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Southern Historical Society Papers, Volume 9. (ed. Reverend J. William Jones) 5 1 Browse Search
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Southern Historical Society Papers, Volume 9. (ed. Reverend J. William Jones), chapter 10.92 (search)
and took position on a ridge a little beyond the village. The infantry, barely two thousand strong, was deployed to the right of the road, while I directed about thirty pieces of artillery, consisting of part of the battalions of Carter, Pogue, Johnston and Stark, to support it. A considerable body of the enemy's cavalry, with a battery of artillery, was discovered holding the road, under cover of a wood, about half a mile in our front, which a spirited fire of our artillery quickly dislodged. ay it was necessary to change the position of the battery. The order was reluctantly obeyed and the battery was slowly withdrawn to the place indicated. I regret I do not recollect what battery this was. It was, I believe, either one of Colonel Duke Johnston's batteries or Colonel Pogue's. No doubt there are some survivors of that battery who will recollect the incident above related and be able to identify the battery that fired the last shot for constitutional liberty. On the last day of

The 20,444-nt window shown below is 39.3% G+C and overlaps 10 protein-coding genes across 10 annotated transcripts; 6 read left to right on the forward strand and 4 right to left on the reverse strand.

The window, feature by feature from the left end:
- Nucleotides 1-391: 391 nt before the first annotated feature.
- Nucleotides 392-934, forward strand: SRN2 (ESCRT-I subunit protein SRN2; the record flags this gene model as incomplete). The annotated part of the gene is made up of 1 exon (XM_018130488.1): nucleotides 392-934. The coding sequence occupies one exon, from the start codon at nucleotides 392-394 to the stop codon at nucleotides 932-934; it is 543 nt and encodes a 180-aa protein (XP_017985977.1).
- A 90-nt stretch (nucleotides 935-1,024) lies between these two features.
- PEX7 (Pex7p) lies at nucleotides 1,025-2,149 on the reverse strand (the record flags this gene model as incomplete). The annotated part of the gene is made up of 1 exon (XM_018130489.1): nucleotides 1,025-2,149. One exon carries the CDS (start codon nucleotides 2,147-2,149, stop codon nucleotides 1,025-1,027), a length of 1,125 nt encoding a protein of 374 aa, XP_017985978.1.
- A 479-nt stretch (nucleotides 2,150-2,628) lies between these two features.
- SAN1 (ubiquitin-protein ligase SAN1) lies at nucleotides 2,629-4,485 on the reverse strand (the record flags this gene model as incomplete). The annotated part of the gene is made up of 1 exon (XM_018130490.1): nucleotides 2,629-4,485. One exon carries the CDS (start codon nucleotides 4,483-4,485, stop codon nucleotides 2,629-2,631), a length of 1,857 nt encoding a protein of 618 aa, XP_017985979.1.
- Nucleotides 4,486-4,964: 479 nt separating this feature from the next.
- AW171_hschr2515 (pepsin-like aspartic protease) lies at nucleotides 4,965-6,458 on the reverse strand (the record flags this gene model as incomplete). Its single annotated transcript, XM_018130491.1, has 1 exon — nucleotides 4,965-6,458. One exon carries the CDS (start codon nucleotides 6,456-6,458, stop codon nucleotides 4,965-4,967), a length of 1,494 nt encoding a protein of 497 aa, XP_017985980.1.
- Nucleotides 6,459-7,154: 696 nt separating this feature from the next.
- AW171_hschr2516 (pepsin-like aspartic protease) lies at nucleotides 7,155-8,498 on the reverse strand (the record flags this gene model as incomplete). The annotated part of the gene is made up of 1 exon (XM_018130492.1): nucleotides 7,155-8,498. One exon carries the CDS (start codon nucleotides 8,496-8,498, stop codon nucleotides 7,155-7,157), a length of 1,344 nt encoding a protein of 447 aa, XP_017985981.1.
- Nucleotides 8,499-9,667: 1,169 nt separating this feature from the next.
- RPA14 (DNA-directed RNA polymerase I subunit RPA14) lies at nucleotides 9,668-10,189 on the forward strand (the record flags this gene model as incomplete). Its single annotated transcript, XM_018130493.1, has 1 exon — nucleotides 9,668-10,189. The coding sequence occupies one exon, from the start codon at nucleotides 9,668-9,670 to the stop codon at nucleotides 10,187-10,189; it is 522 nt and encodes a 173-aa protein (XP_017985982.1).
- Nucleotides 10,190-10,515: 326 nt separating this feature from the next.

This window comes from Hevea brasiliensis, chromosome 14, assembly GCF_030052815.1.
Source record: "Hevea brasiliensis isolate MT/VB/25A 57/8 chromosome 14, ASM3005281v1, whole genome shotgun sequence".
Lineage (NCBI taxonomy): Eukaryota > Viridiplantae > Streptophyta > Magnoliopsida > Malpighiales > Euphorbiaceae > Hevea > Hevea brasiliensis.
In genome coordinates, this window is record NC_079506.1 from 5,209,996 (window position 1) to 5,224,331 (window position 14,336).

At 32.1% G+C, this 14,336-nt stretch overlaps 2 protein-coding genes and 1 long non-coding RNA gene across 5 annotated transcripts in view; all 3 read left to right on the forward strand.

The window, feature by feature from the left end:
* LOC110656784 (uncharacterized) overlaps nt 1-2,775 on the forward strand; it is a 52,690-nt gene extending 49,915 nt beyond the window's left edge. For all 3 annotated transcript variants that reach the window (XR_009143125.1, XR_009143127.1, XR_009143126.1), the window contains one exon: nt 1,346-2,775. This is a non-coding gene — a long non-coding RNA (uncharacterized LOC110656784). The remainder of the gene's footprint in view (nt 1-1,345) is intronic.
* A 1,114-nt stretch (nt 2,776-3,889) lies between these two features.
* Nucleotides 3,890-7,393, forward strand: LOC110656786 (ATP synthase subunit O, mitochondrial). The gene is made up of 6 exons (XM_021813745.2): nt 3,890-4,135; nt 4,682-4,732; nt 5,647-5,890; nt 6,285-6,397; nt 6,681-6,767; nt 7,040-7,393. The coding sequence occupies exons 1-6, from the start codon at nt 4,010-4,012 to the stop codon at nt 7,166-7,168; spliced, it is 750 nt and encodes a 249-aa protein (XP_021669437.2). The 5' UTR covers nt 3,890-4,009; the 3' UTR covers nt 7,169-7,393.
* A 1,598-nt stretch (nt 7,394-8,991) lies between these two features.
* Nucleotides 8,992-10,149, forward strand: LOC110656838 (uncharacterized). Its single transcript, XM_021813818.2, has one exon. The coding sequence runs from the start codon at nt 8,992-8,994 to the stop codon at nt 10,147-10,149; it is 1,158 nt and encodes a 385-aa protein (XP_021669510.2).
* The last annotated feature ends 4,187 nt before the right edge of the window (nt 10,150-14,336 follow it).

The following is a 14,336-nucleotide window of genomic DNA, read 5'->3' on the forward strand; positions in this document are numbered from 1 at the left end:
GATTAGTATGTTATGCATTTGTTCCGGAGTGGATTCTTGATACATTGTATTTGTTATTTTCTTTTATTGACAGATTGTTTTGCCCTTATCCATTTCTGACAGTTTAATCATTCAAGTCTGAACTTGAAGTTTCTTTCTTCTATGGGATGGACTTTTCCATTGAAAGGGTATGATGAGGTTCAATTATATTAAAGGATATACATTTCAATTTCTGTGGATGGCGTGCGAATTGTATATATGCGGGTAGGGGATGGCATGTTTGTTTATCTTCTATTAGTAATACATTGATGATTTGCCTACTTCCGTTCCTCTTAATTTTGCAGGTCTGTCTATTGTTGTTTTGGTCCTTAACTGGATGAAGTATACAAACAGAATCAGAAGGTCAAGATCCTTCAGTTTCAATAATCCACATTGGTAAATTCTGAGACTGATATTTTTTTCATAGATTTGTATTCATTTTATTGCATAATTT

Southern Historical Society Papers, Volume 9. (ed. Reverend J. William Jones), Reminiscences of the army of Northern Virginia. (search)
well's forces, and at once replied to the Secretary of War: The President's order has been received — is in process of execution. This is a crushing blow to us. We have seen how Jackson eluded the snare set for him, beat his enemies in detail at Cross Keys and Port Republic, deceived them as to his plans, and hastened to obey the orders he received from General Lee to join him on the Chickahominy. This great commander, who had succeeded to the command of the army on the wounding of General Johnston at Seven Pines, had sent Stuart on his famous ride around McClellan, had discovered the weak point of his antagonist, and was thus prepared to strike so soon as Jackson should arrive at the designated point on the enemy's flank. In his official report General McClellan seeks to make the impression that his movements during the seven days battles were simply a preconceived change of base, and a number of writers have adopted this theory and write as if Lee simply endeavored to prevent